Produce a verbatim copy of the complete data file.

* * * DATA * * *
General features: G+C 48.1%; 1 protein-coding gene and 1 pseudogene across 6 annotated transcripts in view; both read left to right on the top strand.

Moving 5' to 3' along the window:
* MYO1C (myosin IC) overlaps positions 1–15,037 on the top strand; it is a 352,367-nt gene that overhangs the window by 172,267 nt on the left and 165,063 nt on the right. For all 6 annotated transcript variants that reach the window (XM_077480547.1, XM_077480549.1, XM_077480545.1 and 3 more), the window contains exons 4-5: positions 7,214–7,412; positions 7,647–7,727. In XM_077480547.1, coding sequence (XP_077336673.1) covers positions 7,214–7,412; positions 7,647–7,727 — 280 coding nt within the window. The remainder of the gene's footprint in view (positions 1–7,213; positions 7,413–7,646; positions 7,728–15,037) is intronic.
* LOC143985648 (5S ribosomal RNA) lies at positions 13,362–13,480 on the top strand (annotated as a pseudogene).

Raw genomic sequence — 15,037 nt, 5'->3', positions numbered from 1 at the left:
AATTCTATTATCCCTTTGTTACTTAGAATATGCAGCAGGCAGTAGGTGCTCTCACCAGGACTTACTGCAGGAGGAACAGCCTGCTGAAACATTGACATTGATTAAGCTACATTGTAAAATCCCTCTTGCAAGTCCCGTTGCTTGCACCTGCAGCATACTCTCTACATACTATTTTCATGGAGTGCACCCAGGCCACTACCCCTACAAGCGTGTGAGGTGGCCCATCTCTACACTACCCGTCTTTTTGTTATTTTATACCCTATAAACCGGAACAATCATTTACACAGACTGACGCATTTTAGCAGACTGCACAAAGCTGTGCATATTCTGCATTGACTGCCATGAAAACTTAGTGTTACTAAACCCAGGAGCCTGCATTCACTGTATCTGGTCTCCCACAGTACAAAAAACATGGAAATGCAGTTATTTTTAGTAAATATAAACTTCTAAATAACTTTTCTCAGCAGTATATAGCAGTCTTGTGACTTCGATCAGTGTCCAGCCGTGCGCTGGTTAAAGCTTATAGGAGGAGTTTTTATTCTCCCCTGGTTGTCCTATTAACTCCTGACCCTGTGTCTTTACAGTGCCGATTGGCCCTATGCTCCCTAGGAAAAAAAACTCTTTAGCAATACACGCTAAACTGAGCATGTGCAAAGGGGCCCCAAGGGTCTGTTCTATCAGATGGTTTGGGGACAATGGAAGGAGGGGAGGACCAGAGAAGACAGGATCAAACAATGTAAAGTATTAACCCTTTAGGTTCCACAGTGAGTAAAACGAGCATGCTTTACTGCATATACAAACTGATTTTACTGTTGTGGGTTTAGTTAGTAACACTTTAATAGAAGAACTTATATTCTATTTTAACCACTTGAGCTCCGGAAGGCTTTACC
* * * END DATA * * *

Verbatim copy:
General features: G+C 48.1%; 1 protein-coding gene and 1 pseudogene across 6 annotated transcripts in view; both read left to right on the top strand.

Moving 5' to 3' along the window:
* MYO1C (myosin IC) overlaps positions 1–15,037 on the top strand; it is a 352,367-nt gene that overhangs the window by 172,267 nt on the left and 165,063 nt on the right. For all 6 annotated transcript variants that reach the window (XM_077480547.1, XM_077480549.1, XM_077480545.1 and 3 more), the window contains exons 4-5: positions 7,214–7,412; positions 7,647–7,727. In XM_077480547.1, coding sequence (XP_077336673.1) covers positions 7,214–7,412; positions 7,647–7,727 — 280 coding nt within the window. The remainder of the gene's footprint in view (positions 1–7,213; positions 7,413–7,646; positions 7,728–15,037) is intronic.
* LOC143985648 (5S ribosomal RNA) lies at positions 13,362–13,480 on the top strand (annotated as a pseudogene).

Raw genomic sequence — 15,037 nt, 5'->3', positions numbered from 1 at the left:
AATTCTATTATCCCTTTGTTACTTAGAATATGCAGCAGGCAGTAGGTGCTCTCACCAGGACTTACTGCAGGAGGAACAGCCTGCTGAAACATTGACATTGATTAAGCTACATTGTAAAATCCCTCTTGCAAGTCCCGTTGCTTGCACCTGCAGCATACTCTCTACATACTATTTTCATGGAGTGCACCCAGGCCACTACCCCTACAAGCGTGTGAGGTGGCCCATCTCTACACTACCCGTCTTTTTGTTATTTTATACCCTATAAACCGGAACAATCATTTACACAGACTGACGCATTTTAGCAGACTGCACAAAGCTGTGCATATTCTGCATTGACTGCCATGAAAACTTAGTGTTACTAAACCCAGGAGCCTGCATTCACTGTATCTGGTCTCCCACAGTACAAAAAACATGGAAATGCAGTTATTTTTAGTAAATATAAACTTCTAAATAACTTTTCTCAGCAGTATATAGCAGTCTTGTGACTTCGATCAGTGTCCAGCCGTGCGCTGGTTAAAGCTTATAGGAGGAGTTTTTATTCTCCCCTGGTTGTCCTATTAACTCCTGACCCTGTGTCTTTACAGTGCCGATTGGCCCTATGCTCCCTAGGAAAAAAAACTCTTTAGCAATACACGCTAAACTGAGCATGTGCAAAGGGGCCCCAAGGGTCTGTTCTATCAGATGGTTTGGGGACAATGGAAGGAGGGGAGGACCAGAGAAGACAGGATCAAACAATGTAAAGTATTAACCCTTTAGGTTCCACAGTGAGTAAAACGAGCATGCTTTACTGCATATACAAACTGATTTTACTGTTGTGGGTTTAGTTAGTAACACTTTAATAGAAGAACTTATATTCTATTTTAACCACTTGAGCTCCGGAAGGCTTTACC